I’ve put a lot of limitations on myself in my short lifetime. I’m a fearful person. I’m afraid of going too fast in a car. I’m afraid of having to talk to people I don’t know and of speaking in public. I’m terrified of heights. I’m afraid of discomfort, awkwardness, vulnerability, messing up, offending. I’m afraid of having any opinions about politics or social issues. I’m afraid of embarrassing myself. As much as I can, I try to stay quiet so I don’t say something stupid or ignorant. I apologize for everything—for my words, my presence, for having needs, for being a person. I have an overactive guilt complex that gives me anxiety over any little thing. I’m afraid of being seen, heard, disliked, judged, made fun of.
I’m not trying to say these things in a woe-is-me, ingratiatingly self-deprecating way. I don’t think being an obsessive, navel-gazer-of-a-person is cute. I’m just learning how to be honest with myself and where I’m at. Ask my husband. I made him read this and confirm that every word is true.
At the same time, I love the person that I am and the potential that person has. I’m great at appreciating the little things in life. I’m great at listening to people. I can be selfish, but I can also care about others deeply. I’m smart. But I think the best thing about me is that I’m always seeking to grow and improve. I have grown already, little by little, for the last 26 years. Although all of the negative stuff above is true, it rules my life less than it once did.
Of course, progress is not linear and lately seems to have come to a complete halt. Some of the things I need to work on seem too daunting to tackle, and I don’t know where to begin. I’ve started to get complacent, to settle for living in fear and insecurity, and it’s driven me to a place of depression. (Another one of my fears is using the “d” word. I feel the need to caveat that I am not making any claims of having clinical depression. Is that necessary? Am I playing into mental health stigma by making this caveat? I digress.) I’m pacing the comfortable rut that I’ve dug for myself: keep your head down, do your duty, try not to ruffle feathers, try not to draw attention, stay out of things.
Early this week, I listened to a Tim Ferris podcast with Hugh Jackman. (Yes, I know, it sounds funny that the reason for this is Hugh Jackman. It is funny, and I’m owning it, okay. Go listen to it, it’s great. Although you may or may not see how I got from that to this writing project. It’s a mystery to all). Whatever cheesy stuff he was talking about, let me tell you, it gave me this crazy sense of clarity that I needed to do something drastic. That I need to start living with more awareness and more purpose. I knew that I wanted to do something, and that I wanted to write about it, and that I wanted to share it.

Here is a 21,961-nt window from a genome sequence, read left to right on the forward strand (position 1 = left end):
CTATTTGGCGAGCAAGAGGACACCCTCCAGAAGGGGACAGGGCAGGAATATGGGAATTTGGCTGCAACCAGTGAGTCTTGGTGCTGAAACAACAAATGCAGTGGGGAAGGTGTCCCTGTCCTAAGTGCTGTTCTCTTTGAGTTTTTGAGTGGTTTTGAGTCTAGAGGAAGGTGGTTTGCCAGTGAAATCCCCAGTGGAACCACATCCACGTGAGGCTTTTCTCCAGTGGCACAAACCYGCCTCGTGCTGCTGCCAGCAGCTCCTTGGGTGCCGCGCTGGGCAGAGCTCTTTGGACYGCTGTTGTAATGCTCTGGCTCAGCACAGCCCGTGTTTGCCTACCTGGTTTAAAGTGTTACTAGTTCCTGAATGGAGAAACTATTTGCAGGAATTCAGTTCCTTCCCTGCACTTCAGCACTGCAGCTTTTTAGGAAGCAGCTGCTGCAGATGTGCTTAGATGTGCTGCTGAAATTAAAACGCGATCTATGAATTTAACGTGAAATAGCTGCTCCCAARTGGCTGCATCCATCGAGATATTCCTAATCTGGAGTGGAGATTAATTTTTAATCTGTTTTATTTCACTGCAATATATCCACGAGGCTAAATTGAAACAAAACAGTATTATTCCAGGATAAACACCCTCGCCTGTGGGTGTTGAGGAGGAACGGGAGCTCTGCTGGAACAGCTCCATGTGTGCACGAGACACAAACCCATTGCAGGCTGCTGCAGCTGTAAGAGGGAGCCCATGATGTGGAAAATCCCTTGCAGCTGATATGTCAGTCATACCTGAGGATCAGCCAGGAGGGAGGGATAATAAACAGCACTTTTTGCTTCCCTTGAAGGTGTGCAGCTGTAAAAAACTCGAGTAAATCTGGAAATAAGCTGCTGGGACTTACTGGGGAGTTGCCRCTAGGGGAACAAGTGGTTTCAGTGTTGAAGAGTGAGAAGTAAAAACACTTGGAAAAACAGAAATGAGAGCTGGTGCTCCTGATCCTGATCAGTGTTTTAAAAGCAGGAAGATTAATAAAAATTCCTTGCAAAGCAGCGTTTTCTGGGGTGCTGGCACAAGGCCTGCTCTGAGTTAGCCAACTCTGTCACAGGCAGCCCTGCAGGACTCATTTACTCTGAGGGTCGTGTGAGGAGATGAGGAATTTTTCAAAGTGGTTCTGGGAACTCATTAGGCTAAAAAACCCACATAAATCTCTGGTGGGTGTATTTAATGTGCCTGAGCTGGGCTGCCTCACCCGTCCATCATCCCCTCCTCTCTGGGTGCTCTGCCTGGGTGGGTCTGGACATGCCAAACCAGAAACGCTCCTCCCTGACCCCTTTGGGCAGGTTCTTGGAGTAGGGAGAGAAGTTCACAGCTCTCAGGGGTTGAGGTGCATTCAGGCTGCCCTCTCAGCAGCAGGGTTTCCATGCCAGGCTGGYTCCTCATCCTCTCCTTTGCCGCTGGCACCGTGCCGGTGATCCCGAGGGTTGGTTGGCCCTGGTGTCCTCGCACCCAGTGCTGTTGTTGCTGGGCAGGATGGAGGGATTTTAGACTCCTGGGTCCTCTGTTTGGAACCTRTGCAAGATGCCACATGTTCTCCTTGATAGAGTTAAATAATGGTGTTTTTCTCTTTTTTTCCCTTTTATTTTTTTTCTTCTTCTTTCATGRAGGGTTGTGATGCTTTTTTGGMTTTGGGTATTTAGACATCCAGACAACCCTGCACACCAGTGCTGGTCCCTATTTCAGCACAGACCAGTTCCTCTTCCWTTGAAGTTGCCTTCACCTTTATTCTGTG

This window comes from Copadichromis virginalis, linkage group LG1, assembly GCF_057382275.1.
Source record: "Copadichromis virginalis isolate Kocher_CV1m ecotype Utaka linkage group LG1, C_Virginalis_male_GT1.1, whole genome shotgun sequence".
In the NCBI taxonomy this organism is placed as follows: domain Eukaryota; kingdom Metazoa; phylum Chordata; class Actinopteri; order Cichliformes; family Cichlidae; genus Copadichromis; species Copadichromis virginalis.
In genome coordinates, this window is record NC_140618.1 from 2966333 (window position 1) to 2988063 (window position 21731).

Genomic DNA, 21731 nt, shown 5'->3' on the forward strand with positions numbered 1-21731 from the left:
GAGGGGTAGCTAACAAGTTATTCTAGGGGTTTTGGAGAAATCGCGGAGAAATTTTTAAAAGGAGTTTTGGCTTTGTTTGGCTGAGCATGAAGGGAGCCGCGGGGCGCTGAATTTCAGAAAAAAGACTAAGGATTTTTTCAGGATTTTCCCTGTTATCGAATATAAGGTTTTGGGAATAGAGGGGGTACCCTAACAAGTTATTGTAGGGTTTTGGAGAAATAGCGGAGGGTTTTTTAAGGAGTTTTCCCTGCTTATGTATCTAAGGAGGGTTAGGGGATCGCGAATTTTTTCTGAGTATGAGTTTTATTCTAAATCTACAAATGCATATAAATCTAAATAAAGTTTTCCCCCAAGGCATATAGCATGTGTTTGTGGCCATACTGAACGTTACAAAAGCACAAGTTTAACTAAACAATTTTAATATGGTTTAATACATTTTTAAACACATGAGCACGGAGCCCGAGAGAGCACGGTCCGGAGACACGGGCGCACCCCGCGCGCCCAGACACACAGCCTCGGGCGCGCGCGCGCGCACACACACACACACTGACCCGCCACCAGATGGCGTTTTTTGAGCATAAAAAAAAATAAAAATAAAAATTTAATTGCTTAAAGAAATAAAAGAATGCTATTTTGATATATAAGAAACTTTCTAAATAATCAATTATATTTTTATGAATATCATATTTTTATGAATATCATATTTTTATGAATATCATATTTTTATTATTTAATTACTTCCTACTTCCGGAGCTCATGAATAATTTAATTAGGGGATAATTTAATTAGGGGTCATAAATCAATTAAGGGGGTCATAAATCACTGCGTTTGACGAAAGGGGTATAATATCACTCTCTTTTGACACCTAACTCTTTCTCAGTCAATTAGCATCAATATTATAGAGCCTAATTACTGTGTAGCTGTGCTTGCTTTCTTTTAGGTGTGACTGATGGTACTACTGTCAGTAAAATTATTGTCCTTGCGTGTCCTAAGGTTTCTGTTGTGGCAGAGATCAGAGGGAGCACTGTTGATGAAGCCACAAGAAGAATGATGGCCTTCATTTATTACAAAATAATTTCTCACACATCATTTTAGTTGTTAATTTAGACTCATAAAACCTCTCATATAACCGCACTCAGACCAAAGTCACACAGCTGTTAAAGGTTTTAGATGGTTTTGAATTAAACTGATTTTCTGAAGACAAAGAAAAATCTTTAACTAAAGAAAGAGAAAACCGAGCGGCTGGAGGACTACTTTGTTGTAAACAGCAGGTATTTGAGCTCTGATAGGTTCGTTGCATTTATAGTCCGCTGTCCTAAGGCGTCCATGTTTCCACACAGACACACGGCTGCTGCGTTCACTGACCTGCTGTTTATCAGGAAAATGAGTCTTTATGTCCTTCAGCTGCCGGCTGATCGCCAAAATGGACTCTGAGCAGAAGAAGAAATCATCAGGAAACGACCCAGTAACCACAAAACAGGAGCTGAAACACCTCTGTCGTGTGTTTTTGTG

So, I came up with this project. The goal was to set very clear expectations and accountability, because Lord knows that otherwise I would weasel my way out. After a lot of journaling and thinking, I decided on a weekly, year-long challenge that would involve (1) action and (2) writing. A structured effort to be more engaged with the world, to think more, be more open, creative, and articulate.
Each week, I’ll choose one thing to do that’s out of my comfort zone, and I’ll write about it here. Yes, “out of my comfort zone” is subjective. I will do my best to choose things that are really out of my comfort zone, according to my level of discomfort and fear about them. There are certainly going to be some limitations due to the fact that certain things will be impossible or irresponsible due to the pandemic, but I believe I will be able to find something each week. Then, I’ll write about things I noticed and felt and learned. That’s it. Pretty simple.
For example, this week, sharing this blog on all my social media accounts and sending the link to my family and friends is the action. Because yes, I really am terrified about this kind of commitment and particularly about the vulnerability involved in sharing it with others. In fact, I’ve wanted to change my mind about posting this so many times. Thoughts include: Seriously, I am going to write publicly about like personal stuff, and emotion and other cringey stuff? Who exactly do I think would even bother reading it? Either way, it’s embarrassing. If some people read it, gross. If no one reads it, that’s just pathetic. So why do it? Stay in your lane. Stop trying to be someone you’re not.
Here’s why. I’m never going to be comfortable speaking and writing if I don’t do it. If I don’t challenge my assumptions about myself through action, I’ll never stop withdrawing from opportunities and relationships because I think I’m not up for it. If I want to contribute creatively in this life, I need to do things even if I think they have the potential to embarrass me. I can’t just read Pinterest quotes about taking risks, trying things, not being afraid of failure… I have to actually apply it and do something. Ugh.
And… here we are! This is me, doing something, putting myself out there, taking up space. I’m a person! If you made it this far, maybe you relate. Or maybe you’re just friends with me and feel obligated to read my nonsense. Either way, I appreciate you and welcome any input or thoughts that you have. We are all walking around trying to figure out how to best live our lives, and I can use all the help I can get. Thanks for reading. Please leave comments if you’ve got ideas for my list of 52 actions, which is currently hovering at a sad 17.